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The tour of Das Lied von der Erde was not the first time I sang with the "wonder tenor", Fritz Wunderlich, who lost his life at such a tragically early age after a fall down a flight of stairs. But on this occasion we had the opportunity to blow a "lip-horn duet" together. Before we mounted the stage of the Hanover Stadthalle, I heard Fritz humming the Hunter Chorus from Freischütz in his dressing room. I immediately added the second voice, imitating a horn, and what followed was a walk through the horn literature. Finally even Keilberth, whose attention had been caught, began to listen and nearly exploded with laughter. Wunderlich had in fact been a professional horn player before he chose to sing.
In 1956 during the Bach Week in Ansbach we stood side by side for the first time, performing in two secular cantatas by the cantor of the Thomas Kirche. After Werner Egk had rehearsed the introductory chorale, "Auf, schmetternde Töne", Wunderlich rose to sing. I was startled when I heard him, for his voice had a bewitching sweetness combined with the necessary amount of steel, such as had not been heard from a German tenor for a long, long time.
In the intermission I went up to Wunderlich, who was waiting quietly in a corner of the hall, and asked him where he came from and how long he had been singing. So far he had appeared in public in only a few concerts (mostly accompanied by Hubert Giesen) (1). This situation was to change with his engagement at the Württemberg Staatsoper. (2)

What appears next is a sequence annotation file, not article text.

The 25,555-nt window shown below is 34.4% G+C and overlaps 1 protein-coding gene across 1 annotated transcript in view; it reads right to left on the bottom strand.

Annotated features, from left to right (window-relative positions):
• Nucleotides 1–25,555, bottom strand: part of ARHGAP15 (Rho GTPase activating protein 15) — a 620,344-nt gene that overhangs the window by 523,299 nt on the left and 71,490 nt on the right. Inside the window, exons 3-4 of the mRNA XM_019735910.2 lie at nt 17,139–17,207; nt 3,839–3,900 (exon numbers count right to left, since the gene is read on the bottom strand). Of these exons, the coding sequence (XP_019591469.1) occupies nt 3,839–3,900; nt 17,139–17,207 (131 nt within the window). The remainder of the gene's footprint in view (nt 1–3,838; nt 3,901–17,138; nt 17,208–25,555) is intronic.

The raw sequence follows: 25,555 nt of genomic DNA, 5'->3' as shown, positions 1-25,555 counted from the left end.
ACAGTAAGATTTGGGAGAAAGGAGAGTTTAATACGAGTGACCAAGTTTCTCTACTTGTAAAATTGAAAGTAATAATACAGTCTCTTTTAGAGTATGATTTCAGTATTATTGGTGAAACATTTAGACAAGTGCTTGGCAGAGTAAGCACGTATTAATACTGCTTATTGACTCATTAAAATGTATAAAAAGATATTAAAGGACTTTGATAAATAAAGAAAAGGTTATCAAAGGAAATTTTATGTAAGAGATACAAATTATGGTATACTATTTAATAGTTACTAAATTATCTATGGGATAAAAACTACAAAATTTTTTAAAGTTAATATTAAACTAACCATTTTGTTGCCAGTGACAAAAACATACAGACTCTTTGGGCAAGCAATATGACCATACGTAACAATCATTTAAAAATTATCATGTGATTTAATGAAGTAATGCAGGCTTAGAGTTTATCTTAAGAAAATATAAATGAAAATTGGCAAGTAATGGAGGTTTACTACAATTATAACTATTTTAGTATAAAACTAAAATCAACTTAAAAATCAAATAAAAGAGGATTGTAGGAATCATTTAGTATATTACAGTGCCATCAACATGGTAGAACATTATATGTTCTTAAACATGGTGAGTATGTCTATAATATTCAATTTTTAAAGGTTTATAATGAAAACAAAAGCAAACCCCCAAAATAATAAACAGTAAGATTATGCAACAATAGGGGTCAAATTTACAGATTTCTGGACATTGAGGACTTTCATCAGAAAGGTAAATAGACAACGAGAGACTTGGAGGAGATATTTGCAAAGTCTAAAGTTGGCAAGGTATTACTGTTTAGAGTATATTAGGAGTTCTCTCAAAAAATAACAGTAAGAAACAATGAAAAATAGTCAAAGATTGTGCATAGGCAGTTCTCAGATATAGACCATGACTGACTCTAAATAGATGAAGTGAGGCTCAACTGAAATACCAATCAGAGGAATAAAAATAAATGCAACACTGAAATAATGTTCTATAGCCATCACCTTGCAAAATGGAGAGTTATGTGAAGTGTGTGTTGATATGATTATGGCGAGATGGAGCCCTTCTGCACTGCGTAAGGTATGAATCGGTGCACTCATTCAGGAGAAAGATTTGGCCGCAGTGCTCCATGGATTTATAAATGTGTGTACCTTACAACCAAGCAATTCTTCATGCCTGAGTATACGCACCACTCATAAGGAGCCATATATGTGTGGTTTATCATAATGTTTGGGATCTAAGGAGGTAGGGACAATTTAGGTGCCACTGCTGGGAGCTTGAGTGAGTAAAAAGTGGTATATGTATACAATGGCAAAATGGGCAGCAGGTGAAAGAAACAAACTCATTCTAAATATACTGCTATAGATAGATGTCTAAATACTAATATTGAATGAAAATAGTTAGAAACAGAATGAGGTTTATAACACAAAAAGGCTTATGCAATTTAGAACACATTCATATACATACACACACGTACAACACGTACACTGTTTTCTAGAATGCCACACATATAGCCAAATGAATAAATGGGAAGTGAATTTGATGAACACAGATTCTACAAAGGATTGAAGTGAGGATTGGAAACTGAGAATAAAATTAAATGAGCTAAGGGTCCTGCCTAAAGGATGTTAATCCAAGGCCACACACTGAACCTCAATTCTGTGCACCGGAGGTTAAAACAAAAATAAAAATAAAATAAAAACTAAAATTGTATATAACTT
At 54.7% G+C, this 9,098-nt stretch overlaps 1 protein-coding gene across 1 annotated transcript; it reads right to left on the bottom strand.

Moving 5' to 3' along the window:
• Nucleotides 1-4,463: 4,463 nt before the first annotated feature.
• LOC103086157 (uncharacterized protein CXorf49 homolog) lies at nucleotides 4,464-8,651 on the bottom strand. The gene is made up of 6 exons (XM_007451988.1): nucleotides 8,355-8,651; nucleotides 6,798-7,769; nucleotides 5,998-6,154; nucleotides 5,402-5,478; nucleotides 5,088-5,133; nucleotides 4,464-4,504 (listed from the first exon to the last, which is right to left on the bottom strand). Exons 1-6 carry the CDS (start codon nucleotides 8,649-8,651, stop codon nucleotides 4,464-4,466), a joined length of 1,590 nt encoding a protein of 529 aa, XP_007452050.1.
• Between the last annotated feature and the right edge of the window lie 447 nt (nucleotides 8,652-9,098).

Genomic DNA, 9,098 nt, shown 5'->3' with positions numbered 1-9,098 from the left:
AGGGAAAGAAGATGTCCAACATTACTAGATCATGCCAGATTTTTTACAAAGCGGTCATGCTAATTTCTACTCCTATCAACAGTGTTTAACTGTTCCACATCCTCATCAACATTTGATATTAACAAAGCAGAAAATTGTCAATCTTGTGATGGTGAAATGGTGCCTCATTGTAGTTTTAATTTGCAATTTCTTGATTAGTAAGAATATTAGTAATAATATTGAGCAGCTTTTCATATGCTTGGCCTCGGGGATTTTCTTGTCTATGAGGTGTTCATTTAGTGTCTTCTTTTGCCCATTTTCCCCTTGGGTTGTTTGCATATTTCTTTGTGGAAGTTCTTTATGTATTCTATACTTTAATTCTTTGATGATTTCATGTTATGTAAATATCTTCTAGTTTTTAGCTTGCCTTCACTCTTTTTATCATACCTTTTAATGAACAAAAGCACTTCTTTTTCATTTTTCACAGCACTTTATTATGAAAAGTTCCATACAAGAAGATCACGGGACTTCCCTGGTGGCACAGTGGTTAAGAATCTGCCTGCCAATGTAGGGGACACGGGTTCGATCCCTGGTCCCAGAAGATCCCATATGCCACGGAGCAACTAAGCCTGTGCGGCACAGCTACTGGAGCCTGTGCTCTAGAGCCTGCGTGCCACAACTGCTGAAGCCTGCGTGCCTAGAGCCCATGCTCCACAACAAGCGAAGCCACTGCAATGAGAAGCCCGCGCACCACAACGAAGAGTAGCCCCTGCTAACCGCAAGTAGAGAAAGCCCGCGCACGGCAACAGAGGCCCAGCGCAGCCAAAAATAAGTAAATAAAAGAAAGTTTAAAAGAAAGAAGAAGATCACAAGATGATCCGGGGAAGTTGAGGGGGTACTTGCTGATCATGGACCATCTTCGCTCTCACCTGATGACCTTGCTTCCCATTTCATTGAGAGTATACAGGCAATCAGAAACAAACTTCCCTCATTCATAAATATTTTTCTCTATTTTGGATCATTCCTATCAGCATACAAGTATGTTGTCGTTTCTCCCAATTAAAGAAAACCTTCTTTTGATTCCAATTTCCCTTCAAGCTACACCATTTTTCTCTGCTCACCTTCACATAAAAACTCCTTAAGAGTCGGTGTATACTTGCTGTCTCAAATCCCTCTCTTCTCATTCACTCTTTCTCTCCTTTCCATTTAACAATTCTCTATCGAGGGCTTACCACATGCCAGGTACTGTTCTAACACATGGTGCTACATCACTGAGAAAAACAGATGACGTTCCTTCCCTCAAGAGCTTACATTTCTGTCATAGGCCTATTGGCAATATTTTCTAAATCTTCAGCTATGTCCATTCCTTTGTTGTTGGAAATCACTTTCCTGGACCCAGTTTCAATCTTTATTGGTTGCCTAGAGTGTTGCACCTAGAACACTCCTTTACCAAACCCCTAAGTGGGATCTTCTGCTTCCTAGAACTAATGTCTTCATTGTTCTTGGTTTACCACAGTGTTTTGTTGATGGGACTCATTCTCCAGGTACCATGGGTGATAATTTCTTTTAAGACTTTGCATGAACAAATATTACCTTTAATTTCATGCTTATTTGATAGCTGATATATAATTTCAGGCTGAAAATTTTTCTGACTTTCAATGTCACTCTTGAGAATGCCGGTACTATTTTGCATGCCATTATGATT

In Berlin I made certain to rave to Fritz Ganss, the record producer of Electrola, about this new phenomenon. Perhaps the remarks I repeatedly let drop shortened the time before Wunderlich's first important recording was made. When I sang in Wagner's Flying Dutchman with Franz Konwitschny, Wunderlich sang the Steuermann, his voice fresh and enormously musical. Not long after, he sang the role of Walther von der Vogelweide in Tannhäuser with the same conductor. But his next recording, the Evangelist in Bach's Saint John Passion, was his first major one. I was impressed with the relaxation with which the young man with a glint of mischief in his eye let the whole process of rehearsal and retakes run off his back. Karl Forster, the conductor (priest of the podium and head of the Hedwigs-Chor, with which I had been connected since its first Berlin orchestral concert), had an easy time with him. Once I sat in on a dress rehearsal of Werner Egk's Verlobung von San Domingo at the Bavarian Staatsoper, and there, in the running and cackling atmosphere of a chicken yard, I saw Wunderlich, utterly composed, waiting to see what else might be going to happen.
Though this outward calm did not particularly contribute to his performance, it did preserve the smooth and flawless sound of his voice. This superlative musician quickly and surely grasped both notes and presentation, and occasionally - though rarely - he would make a suggestion for some improvement to a colleague. In Bamberg we recorded scenes from Albert Lortzing's Zar und Zimmermann. He did not approve of my very broad tempo for the czar's song. I accepted his criticism and profited from it.
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